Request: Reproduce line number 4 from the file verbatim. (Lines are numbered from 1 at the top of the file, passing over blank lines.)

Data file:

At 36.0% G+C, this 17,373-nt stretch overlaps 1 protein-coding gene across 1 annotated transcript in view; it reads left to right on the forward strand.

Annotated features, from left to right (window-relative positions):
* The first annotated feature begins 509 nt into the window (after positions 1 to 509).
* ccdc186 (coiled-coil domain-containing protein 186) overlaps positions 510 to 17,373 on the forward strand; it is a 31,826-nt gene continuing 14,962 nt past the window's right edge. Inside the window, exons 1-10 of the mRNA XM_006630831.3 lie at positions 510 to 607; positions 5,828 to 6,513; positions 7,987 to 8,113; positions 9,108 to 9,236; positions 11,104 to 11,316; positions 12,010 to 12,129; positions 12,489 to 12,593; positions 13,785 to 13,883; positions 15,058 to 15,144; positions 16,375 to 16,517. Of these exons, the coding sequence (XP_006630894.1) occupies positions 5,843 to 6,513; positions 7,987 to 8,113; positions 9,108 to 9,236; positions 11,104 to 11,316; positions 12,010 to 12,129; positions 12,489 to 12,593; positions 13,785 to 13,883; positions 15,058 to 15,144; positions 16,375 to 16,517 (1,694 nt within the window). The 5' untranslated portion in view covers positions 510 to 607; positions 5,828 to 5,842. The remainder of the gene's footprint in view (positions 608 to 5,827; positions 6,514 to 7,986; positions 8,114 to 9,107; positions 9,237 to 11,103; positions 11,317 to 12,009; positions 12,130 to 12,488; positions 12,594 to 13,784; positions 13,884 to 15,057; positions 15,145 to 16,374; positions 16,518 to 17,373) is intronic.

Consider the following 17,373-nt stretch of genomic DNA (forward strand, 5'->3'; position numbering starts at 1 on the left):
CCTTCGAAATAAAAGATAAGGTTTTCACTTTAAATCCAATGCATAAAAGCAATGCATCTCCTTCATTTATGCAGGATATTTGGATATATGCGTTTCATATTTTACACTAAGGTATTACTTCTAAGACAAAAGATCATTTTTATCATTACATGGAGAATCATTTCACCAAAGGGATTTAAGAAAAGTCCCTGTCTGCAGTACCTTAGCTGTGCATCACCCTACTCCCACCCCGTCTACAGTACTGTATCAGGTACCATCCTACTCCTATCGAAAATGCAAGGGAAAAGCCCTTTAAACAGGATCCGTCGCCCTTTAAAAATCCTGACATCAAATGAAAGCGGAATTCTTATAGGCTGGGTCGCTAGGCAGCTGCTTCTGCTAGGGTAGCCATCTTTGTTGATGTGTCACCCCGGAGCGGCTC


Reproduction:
* ccdc186 (coiled-coil domain-containing protein 186) overlaps positions 510 to 17,373 on the forward strand; it is a 31,826-nt gene continuing 14,962 nt past the window's right edge. Inside the window, exons 1-10 of the mRNA XM_006630831.3 lie at positions 510 to 607; positions 5,828 to 6,513; positions 7,987 to 8,113; positions 9,108 to 9,236; positions 11,104 to 11,316; positions 12,010 to 12,129; positions 12,489 to 12,593; positions 13,785 to 13,883; positions 15,058 to 15,144; positions 16,375 to 16,517. Of these exons, the coding sequence (XP_006630894.1) occupies positions 5,843 to 6,513; positions 7,987 to 8,113; positions 9,108 to 9,236; positions 11,104 to 11,316; positions 12,010 to 12,129; positions 12,489 to 12,593; positions 13,785 to 13,883; positions 15,058 to 15,144; positions 16,375 to 16,517 (1,694 nt within the window). The 5' untranslated portion in view covers positions 510 to 607; positions 5,828 to 5,842. The remainder of the gene's footprint in view (positions 608 to 5,827; positions 6,514 to 7,986; positions 8,114 to 9,107; positions 9,237 to 11,103; positions 11,317 to 12,009; positions 12,130 to 12,488; positions 12,594 to 13,784; positions 13,884 to 15,057; positions 15,145 to 16,374; positions 16,518 to 17,373) is intronic.